In May 1933, Hitler decided to ban all trade unions in Germany and declared that strikes by workers were illegal. To ensure this happened, Hitler ordered trade union headquarters to be looted and for heads of trade officials to be arrested. All workers were told to sign up to the German Labour Front (DAF), an institution run directly by the Nazi Party. Within two years 2 million workers signed up (mostly through fear), helping the Nazi Party control the working population.

A propaganda poster encouraging workers to sign up to the DAP. Notice how there is a worker and a professor in arms – it was expected that all workers sign up to this institution, allowing the Nazis to control the workforce of Germany.

Hitler then moved on to ban all political opposition to his rule.

The banning of trade unions had severely damaged the ability of the KPD to influence opposition to the Nazis, but Hitler went one step further in late May 1933. Nazi stormtroopers entered the offices of the Social Democrats and the KPD. They were ordered to confiscate all party funds and destroy the newspapers that were owned by these political parties.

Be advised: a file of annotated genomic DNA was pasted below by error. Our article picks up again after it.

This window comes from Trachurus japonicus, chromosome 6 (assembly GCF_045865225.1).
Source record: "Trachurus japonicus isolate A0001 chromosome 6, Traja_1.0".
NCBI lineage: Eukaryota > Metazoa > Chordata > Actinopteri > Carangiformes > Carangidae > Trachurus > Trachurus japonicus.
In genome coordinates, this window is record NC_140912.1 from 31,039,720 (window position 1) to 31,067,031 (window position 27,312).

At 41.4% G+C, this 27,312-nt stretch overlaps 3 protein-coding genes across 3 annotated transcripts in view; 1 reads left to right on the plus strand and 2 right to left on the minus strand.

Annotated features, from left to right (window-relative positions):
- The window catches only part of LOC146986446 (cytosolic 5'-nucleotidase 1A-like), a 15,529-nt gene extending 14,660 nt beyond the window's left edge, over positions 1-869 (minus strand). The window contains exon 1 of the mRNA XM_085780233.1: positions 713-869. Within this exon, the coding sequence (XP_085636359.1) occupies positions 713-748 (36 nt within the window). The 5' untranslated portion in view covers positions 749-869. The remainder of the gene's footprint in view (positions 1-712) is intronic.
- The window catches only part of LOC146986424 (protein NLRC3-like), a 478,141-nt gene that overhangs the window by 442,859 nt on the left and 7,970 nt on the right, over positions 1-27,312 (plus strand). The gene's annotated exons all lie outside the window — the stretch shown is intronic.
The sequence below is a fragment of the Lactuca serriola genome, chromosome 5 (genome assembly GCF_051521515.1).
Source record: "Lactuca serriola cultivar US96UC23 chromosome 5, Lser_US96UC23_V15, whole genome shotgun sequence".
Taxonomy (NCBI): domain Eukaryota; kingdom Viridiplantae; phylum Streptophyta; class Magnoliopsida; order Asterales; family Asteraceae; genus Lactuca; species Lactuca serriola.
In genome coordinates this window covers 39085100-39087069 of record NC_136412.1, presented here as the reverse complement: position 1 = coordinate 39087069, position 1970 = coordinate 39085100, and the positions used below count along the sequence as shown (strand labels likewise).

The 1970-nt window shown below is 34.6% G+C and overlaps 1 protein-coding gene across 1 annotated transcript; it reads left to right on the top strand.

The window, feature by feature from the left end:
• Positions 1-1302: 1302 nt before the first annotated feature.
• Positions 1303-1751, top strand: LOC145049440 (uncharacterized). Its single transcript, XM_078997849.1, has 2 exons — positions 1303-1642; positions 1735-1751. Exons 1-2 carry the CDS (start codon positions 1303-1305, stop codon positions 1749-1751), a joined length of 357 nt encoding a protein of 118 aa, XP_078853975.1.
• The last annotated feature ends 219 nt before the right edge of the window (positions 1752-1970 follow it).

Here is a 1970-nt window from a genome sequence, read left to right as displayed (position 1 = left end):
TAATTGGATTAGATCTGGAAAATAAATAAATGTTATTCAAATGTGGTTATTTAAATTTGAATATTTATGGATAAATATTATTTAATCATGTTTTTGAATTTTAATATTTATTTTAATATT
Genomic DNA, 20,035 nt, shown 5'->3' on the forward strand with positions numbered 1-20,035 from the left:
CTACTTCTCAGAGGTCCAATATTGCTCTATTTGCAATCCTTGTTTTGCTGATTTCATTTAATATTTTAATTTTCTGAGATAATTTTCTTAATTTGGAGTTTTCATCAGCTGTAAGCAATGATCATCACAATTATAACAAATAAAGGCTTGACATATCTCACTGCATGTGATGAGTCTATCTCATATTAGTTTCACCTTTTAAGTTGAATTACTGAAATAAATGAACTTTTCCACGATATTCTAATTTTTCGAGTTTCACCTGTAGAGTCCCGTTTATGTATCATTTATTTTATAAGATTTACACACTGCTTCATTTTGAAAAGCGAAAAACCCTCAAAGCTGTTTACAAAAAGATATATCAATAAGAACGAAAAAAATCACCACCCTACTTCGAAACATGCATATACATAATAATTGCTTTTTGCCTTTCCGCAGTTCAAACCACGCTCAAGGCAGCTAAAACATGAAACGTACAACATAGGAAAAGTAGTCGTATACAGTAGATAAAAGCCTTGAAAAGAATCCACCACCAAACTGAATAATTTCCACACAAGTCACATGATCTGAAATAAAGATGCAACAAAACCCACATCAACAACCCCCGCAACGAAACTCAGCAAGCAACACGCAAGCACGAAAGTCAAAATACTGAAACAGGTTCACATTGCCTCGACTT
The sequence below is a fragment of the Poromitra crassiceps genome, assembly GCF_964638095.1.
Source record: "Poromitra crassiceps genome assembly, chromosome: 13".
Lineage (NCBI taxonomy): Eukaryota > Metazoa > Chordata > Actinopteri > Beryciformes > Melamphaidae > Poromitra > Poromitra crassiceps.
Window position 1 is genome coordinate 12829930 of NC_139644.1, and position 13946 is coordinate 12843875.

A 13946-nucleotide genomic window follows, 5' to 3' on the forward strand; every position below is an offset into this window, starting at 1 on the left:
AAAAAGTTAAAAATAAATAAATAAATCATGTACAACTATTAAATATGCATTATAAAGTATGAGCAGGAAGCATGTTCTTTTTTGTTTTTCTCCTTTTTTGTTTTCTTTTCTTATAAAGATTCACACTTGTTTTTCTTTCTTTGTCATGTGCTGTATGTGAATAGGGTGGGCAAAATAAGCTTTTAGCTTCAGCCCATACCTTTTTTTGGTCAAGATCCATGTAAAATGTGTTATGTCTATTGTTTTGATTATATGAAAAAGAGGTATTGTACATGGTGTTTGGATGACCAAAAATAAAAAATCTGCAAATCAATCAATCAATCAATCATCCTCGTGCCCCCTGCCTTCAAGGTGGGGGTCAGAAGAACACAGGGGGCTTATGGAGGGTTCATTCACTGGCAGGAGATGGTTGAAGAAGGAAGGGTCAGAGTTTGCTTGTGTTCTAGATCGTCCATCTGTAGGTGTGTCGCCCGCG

Two months later, Hitler issued a decree that banned all political parties in Germany except the NSDAP. It was ordered that any individual that attempted to start a new political party would be punished with up to three years of imprisonment.

Hitler now had total control of the Reichstag. Opposing parties, such as the Social Democrats, ceased to exist, ending formal opposition in the German parliament. However, Germany had 18 Länder parliaments across Germany that made decisions on local issues. Although many Länder parliaments had a number of Nazi politicians in them, Hitler did not have total control of these parliaments: they still had the power to make laws that Hitler did not approve of.

The Länder parliaments were therefore abolished in January 1934. In their place, Hitler appointed governors to run every region in Germany. This allowed Hitler to replace governors if they did not listen to Hitler, giving him tight control of local government as well as national government.

The States (Länders) of the Weimar Republic. Hitler removed this system of local government in January 1934 to strengthen his control of Germany as a whole.

What was the Night of the Long Knives, and why was it significant?